Finding new music can be a challenge sometimes. I often get stuck on playing the records I’m currently obsessed with over and over again. It is usually my amazing music guru friends that introduce me to new tracks and help me find new artists but for this particular post, I have Spotify Discover to thank.

I was listening to a random mix composed by Spotify’s algorithm when my attention was suddenly drawn to a slow, hyper-emotional ballad-like track with a confessional note radiating an overwhelming amount of feelings. This was the simple start of my meeting with Call Me Karizma and his EP series The Gloomy Tapes. After finishing an intensive listening-spree I decided there is enough to say to dedicate a blog post to this faithful discovery.

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We are going emo today – discography checkdiscography check is available

The first song I ever heard by Call Me Karizma was I’m Ok. It hit me with an emotional overflow like a high-speed truck and completely f*cked me up – I felt the feelings described and it genuinely hurt me. Supportive instrumental elements and great delivery were also helping but what really got me were the ingenious lyrics and extremely close personal storytelling.

This is probably Morgan Parriott’s strongest weapon – when he sings you cannot help but sympathize and experience his emotions yourself. A living example of pure emo music his art is a lot of things but touching and relevant definitely describe it best.

 

The artist goes into topics of great importance that are extremely delicate at the same time. He also adds a personal touch and once in a while throws in an empowering undertone showcasing his undeniable support towards others suffering from the things he describes.

The Gloomy Tapes is a series of EPs that take on socio-political global problems as well as personal, intimate struggles involving mental health and the consequences of various traumas. All of those themes are explored in-depth with illustrative examples and metaphors impossible not to affect listeners.

 

 

I respect artists who take on important subjects many others avoid because of how touchy things can get. Well, Call Me Karizma definitely has the right approach and combines the relevant themes with great vocal execution and fitting instrumental build-up.

The way he expresses empathy and support towards listeners who can relate to his music is admirable. Some of the tracks delve into severe depression and anxiety while others pinpoint life-changing childhood traumas and the importance of parental guidance and support. The negative influences of lacking the latter are also highlighted in an attempt to send an urgent reminder towards many who, in one way or another, take part in the process.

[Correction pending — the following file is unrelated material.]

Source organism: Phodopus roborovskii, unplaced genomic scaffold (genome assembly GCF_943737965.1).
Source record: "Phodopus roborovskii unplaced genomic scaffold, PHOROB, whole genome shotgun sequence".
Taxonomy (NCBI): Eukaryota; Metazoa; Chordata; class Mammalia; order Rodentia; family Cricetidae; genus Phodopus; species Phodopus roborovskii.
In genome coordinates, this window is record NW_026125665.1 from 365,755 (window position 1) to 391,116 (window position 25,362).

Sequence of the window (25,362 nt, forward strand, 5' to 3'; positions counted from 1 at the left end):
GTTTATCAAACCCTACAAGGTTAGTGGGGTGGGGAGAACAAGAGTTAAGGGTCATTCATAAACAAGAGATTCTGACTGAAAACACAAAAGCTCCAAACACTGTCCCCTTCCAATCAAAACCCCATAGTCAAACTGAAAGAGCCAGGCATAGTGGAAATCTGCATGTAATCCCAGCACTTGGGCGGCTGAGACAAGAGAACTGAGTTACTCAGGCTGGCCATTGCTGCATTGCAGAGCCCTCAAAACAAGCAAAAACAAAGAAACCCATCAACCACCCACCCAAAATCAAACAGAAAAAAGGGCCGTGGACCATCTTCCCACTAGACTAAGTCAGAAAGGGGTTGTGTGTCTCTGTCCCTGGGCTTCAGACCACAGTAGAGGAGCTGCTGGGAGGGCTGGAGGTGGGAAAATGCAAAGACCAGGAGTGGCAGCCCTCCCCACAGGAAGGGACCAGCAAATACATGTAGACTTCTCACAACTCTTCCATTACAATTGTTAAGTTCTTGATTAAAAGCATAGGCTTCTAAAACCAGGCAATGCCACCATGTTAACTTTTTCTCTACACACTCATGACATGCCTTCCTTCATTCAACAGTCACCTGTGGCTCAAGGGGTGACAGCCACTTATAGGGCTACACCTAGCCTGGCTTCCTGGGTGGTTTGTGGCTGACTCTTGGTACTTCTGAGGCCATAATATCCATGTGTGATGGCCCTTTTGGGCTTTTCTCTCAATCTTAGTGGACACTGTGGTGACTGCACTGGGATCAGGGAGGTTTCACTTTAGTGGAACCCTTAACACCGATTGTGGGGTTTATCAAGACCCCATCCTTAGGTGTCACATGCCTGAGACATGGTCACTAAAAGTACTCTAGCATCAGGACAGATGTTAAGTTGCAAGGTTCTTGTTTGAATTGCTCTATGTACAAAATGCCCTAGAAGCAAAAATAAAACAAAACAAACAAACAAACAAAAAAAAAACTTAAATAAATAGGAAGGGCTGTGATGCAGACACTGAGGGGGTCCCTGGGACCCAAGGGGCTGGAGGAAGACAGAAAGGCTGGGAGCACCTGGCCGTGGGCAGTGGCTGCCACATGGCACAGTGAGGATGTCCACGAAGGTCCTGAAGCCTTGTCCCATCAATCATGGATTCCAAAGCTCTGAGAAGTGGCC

Emo culture is fiercely revived with the colourful discography of the artist and The Gloomy Tapes are good proof of that. So what are they all about?

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Listen to The  Gloomy Tapes Vol 1

I think the first volume of The Gloomy Tapes (the titles fits the concept and structure so well it is satisfying on many levels) sets the stage and introduces the idea wonderfully.

Actually, two of the six tracks on the record have the character of commentaries that give clarity on the concept and enhance the impact of the songs. During Introduction, Call Me Karizma shortly goes through each song and explains why he wrote it and what he stands for by releasing this EP.

 

Each track unveils a different equally relevant thematic. Some of them overlap slightly and showcase how each problem we have is connected to another. For example, the mellow and soft overall execution of Angel revealing the issues with neglective parents and the possible devastating consequences is fittingly expanded in the highlight of the EP – the emotionally hard-hitting Johnny.

So I grab the semi-automatic in the safe
Load the clip with all these mounting problems that I face
Feel the steel against my temple ’til I feel okay
Maybe if I fall to the ground I could fly away

 

Johnny is first introduced by the second commentary in the EP PSA: Johnny where Call Me Karizma takes the time to clear up any possible misunderstandings regarding his position on the topic. The seriousness of the issue that Jonny talks about and the absolutely urgent measures that need to be taken are not overlooked as well. The song itself dismantles two taboos – school shootings and mental health awareness – in a very impactful way.

The artist doesn’t forget to mention any of the affected or part-taking sides and gives the story a terrifying accuracy (it is, in reality, something that happens often, names change but the story is the same).

We’re asking everyone and anyone that sees warning signs
To please offer help and love and compassion
To those who need it
Together we can make a difference